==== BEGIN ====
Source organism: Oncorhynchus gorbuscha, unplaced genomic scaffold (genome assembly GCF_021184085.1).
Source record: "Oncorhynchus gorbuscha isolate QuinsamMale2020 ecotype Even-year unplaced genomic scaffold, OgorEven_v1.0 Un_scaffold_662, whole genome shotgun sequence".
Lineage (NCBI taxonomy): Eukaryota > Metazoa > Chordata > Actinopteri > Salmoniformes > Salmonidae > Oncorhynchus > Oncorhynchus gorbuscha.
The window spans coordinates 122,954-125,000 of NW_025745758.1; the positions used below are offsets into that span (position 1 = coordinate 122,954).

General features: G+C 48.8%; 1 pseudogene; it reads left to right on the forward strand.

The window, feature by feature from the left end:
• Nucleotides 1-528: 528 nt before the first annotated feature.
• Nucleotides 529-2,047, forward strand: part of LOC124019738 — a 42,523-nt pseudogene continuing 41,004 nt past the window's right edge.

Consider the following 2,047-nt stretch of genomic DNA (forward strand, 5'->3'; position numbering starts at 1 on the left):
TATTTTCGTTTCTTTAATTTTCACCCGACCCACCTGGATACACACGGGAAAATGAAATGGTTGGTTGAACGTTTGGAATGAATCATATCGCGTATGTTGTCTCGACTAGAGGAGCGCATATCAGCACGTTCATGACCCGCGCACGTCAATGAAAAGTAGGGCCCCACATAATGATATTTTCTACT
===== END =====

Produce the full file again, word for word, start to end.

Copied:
Source organism: Oncorhynchus gorbuscha, unplaced genomic scaffold (genome assembly GCF_021184085.1).
Source record: "Oncorhynchus gorbuscha isolate QuinsamMale2020 ecotype Even-year unplaced genomic scaffold, OgorEven_v1.0 Un_scaffold_662, whole genome shotgun sequence".
Lineage (NCBI taxonomy): Eukaryota > Metazoa > Chordata > Actinopteri > Salmoniformes > Salmonidae > Oncorhynchus > Oncorhynchus gorbuscha.
The window spans coordinates 122,954-125,000 of NW_025745758.1; the positions used below are offsets into that span (position 1 = coordinate 122,954).

General features: G+C 48.8%; 1 pseudogene; it reads left to right on the forward strand.

The window, feature by feature from the left end:
• Nucleotides 1-528: 528 nt before the first annotated feature.
• Nucleotides 529-2,047, forward strand: part of LOC124019738 — a 42,523-nt pseudogene continuing 41,004 nt past the window's right edge.

Consider the following 2,047-nt stretch of genomic DNA (forward strand, 5'->3'; position numbering starts at 1 on the left):
TATTTTCGTTTCTTTAATTTTCACCCGACCCACCTGGATACACACGGGAAAATGAAATGGTTGGTTGAACGTTTGGAATGAATCATATCGCGTATGTTGTCTCGACTAGAGGAGCGCATATCAGCACGTTCATGACCCGCGCACGTCAATGAAAAGTAGGGCCCCACATAATGATATTTTCTACT